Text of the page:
The study published in the journal Neuron showed that activity in a region of the brain known as the medial prefrontal cortex is involved in shifting focus from a successful strategy to one that is even better.

"The human brain at any moment in time has to process quite a wealth of information," said study first author Nicolas Schuck, a postdoctoral research associate at the Princeton University.

The brain has evolved mechanisms that filter that information in a way that is useful for the task that you are doing."But the filter has a disadvantage: you might miss out on important information that is outside your current focus," Schuck added.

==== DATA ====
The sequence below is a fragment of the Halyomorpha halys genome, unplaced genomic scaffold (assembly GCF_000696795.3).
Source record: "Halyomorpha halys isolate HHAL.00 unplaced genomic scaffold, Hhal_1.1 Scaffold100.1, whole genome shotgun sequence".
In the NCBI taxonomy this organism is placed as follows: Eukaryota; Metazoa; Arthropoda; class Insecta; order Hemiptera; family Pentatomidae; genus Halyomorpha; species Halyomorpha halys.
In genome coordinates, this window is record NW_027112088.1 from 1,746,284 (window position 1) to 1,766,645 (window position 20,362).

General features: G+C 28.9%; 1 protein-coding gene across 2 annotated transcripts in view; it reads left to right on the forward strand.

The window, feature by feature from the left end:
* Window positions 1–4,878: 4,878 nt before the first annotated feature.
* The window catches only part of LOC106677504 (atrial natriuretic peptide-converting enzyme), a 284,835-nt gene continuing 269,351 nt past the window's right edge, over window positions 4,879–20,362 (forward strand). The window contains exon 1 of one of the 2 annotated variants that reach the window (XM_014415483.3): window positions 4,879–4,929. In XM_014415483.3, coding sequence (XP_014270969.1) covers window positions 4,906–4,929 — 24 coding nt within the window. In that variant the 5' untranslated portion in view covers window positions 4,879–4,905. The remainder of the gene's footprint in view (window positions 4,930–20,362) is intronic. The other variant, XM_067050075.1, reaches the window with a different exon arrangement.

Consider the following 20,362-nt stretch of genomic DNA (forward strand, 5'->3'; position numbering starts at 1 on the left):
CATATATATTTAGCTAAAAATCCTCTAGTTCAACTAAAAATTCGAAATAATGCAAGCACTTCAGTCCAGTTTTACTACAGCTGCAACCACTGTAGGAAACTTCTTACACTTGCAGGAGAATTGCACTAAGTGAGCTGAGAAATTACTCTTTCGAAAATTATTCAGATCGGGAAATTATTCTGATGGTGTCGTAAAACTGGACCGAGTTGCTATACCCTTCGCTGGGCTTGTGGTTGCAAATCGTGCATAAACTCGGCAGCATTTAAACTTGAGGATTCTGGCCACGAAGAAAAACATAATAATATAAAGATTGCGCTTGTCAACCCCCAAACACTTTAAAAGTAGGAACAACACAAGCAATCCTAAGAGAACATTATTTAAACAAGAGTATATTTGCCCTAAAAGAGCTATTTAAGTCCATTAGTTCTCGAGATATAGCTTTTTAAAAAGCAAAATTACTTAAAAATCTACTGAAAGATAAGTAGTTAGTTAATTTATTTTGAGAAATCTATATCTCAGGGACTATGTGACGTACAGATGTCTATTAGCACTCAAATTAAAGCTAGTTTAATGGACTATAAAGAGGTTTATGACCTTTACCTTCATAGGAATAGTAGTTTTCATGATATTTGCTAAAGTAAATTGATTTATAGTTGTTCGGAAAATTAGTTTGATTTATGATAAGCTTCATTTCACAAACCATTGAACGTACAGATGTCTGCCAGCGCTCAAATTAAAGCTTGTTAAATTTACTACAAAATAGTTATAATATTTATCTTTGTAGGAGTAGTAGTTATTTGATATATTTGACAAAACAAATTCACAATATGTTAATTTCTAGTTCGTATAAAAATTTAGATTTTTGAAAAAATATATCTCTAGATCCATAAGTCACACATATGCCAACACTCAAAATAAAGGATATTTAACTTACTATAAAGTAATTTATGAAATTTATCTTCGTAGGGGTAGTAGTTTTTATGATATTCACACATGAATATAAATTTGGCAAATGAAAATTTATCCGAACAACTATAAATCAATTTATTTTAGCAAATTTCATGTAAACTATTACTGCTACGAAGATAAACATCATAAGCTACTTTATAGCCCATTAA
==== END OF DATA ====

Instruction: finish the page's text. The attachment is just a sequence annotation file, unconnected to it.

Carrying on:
Schuck and his colleagues wanted to study what happens at the moment when people realize there is a different and potentially better way of doing things.

They asked volunteers to play a game while their brains were scanned with magnetic resonance imaging (MRI).

The volunteers were instructed to press one of two buttons depending on the location of coloured squares on a screen.

The game contained a hidden pattern that the researchers did not tell the participants about, namely, that if the squares were green, they always appeared in one part of the screen and if the squares were red, they always appeared in another part.

Not all of the players figured out that there was a more efficient way to play the game. Among those that did, their brain images revealed specific signals in the medial prefrontal cortex that corresponded to the colour of the squares.

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